The population increase is being fueled by strong employment growth. The 29-county Atlanta Metropolitan Statistical Area added nearly 77,000 jobs between May 2015 and May 2016, the third-highest total among the nation’s largest metro areas.
“As always, more jobs means more people,” said Mike Carnathan, manager of ARC’s Research & Analytics Division. “Newcomers are increasingly attracted to our region as our economy picks up steam, post-recession.”
One of those transplants is Whitney Johnson, 29, who moved to metro Atlanta from High Point, N.C. last December to take a job as a stylist with the Rooms to Go photo studio.
“I had always heard very good things about the Atlanta region, it seemed like a great place for career opportunities,” said Johnson. “It’s definitely exceeded my expectations!”
Brazilian native Ana Pinheiro, another newcomer, moved to Atlanta in July 2015 shortly after graduating college to take a job in the health care industry. Pinheiro, who doesn’t own a car and gets around by bike and bus, says the region has a growing reputation as a great place for Millennials. So far, she hasn’t been disappointed.
“I like the cultural variety found throughout the city which allows bridge building, learning and great food,” said Pinheiro, who has spent the last year getting to know her new home through attending its frequent food and cultural festivals.
All 10 counties in the region experienced population growth during the year. Gwinnett County grew the most, adding 17,300 new residents. Fulton County was right behind with 15,300 new residents. If Fulton adds as many residents next year, the county will break the one million mark. Cobb County experienced the third highest growth, adding 9,900 new residents.
Fueled by a surge in multi-family housing units, the City of Atlanta grew by 7,900. That represents a significant jump: the city added just 4,800 last year, 4,100 the prior year, and only 1,200 in 2013.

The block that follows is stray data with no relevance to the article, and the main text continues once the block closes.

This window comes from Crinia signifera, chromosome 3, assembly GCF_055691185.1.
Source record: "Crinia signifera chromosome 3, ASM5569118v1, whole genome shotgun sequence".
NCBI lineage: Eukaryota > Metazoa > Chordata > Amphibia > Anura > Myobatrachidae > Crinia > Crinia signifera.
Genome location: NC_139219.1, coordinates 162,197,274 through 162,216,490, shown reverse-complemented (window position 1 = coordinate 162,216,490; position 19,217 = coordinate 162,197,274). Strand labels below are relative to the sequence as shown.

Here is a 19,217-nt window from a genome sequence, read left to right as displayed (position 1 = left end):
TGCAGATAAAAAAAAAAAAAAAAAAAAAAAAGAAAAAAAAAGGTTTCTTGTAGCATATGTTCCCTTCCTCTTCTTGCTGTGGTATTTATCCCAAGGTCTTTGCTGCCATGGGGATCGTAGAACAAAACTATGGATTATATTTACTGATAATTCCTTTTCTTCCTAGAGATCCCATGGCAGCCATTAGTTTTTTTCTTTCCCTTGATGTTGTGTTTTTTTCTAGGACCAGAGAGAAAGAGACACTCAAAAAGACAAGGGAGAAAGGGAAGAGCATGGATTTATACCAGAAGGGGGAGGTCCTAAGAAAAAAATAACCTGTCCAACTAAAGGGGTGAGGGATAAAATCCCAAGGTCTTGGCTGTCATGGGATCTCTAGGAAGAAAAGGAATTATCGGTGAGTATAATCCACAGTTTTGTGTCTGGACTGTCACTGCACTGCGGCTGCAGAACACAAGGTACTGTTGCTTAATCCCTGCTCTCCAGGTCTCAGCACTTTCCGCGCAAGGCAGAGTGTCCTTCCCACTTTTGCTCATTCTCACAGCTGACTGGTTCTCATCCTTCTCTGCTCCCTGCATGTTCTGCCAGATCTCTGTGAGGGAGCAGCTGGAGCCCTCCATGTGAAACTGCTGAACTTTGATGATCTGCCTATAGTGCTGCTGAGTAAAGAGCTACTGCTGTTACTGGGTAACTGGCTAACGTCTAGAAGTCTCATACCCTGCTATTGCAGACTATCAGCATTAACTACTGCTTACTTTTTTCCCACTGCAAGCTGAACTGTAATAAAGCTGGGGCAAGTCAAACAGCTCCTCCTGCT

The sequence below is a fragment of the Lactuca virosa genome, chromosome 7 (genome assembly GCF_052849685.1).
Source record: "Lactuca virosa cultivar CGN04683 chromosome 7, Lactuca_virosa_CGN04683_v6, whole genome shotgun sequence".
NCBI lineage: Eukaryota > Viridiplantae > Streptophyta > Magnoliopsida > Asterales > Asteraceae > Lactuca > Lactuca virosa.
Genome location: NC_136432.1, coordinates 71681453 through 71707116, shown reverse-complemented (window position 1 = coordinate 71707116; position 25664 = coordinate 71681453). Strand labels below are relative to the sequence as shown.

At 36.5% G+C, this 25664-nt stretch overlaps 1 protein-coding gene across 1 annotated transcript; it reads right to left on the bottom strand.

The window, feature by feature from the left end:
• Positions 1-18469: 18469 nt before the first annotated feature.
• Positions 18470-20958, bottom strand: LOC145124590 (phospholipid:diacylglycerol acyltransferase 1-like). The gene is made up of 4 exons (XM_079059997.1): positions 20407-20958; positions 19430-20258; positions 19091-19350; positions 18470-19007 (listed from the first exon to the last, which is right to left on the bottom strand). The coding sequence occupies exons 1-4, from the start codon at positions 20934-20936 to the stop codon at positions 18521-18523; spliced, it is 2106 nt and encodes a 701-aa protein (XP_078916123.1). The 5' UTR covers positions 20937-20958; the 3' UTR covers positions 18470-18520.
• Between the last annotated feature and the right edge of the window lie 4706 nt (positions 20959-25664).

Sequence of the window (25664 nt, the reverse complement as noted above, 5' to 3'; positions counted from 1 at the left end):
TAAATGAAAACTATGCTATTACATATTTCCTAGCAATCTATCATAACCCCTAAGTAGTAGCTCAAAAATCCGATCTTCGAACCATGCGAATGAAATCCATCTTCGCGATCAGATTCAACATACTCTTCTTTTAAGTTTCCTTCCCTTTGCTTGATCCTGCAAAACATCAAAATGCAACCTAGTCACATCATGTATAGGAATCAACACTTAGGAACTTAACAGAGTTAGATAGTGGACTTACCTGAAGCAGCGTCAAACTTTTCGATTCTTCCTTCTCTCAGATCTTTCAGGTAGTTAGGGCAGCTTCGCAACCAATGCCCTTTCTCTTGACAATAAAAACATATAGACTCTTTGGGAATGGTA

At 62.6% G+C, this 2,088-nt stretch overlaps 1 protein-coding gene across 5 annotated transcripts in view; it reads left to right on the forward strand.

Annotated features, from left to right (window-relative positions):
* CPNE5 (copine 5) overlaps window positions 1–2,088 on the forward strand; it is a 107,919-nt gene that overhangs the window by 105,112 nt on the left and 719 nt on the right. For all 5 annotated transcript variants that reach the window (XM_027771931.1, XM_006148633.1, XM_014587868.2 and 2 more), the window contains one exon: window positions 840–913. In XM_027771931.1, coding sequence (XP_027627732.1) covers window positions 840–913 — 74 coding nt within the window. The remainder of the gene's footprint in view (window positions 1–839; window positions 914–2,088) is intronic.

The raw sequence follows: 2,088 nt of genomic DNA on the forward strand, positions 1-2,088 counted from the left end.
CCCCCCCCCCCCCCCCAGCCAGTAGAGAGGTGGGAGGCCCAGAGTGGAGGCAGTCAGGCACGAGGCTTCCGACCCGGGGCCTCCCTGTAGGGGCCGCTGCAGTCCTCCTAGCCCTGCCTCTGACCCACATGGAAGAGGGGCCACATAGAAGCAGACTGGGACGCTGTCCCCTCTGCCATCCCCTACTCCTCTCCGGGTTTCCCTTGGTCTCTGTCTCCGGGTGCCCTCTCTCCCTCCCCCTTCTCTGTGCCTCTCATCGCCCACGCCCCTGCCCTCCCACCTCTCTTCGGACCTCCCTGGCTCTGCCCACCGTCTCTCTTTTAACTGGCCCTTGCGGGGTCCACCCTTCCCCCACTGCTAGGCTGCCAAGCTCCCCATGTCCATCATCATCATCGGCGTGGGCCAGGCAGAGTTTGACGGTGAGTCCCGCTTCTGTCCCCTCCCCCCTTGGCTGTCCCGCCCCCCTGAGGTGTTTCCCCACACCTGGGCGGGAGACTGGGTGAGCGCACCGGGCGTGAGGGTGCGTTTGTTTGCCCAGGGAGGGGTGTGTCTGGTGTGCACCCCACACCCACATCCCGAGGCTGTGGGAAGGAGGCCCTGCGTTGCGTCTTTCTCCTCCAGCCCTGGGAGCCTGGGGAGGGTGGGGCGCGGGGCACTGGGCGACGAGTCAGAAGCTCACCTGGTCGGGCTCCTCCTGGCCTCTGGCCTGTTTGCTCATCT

“These latest ARC population estimates show that the Atlanta region is resilient and continues to be a place of opportunity and a magnet for people seeking a high quality of life,” said Kerry Armstrong, ARC board chair.
For more details about ARC’s population estimates, check out the Regional Snapshot.
|| Change 2015-2016
|City of Atlanta
Under state law, ARC is required to estimate the population for the 10 ARC counties and the City of Atlanta each year for the purpose of collecting dues from its member jurisdictions. These population estimates are unofficial until adopted by the ARC Board at its meeting on Aug. 24.
ARC’s population estimates for major jurisdictions are developed using a combination of data sources including building permit data, a demographic accounting equation generated by Carl Vinson Institute of the University of Georgia, school enrollment trends, occupancy rates, and more. The base for each successive year’s estimates is the previous year’s estimate, with the starting point for the decade’s intracensal estimates the decennial census count.
*Under state law, ARC is required to calculate population estimates for the 10-county region. The jobs data is from the U.S. Department of Labor and includes the 26-county Metropolitan Statistical Area.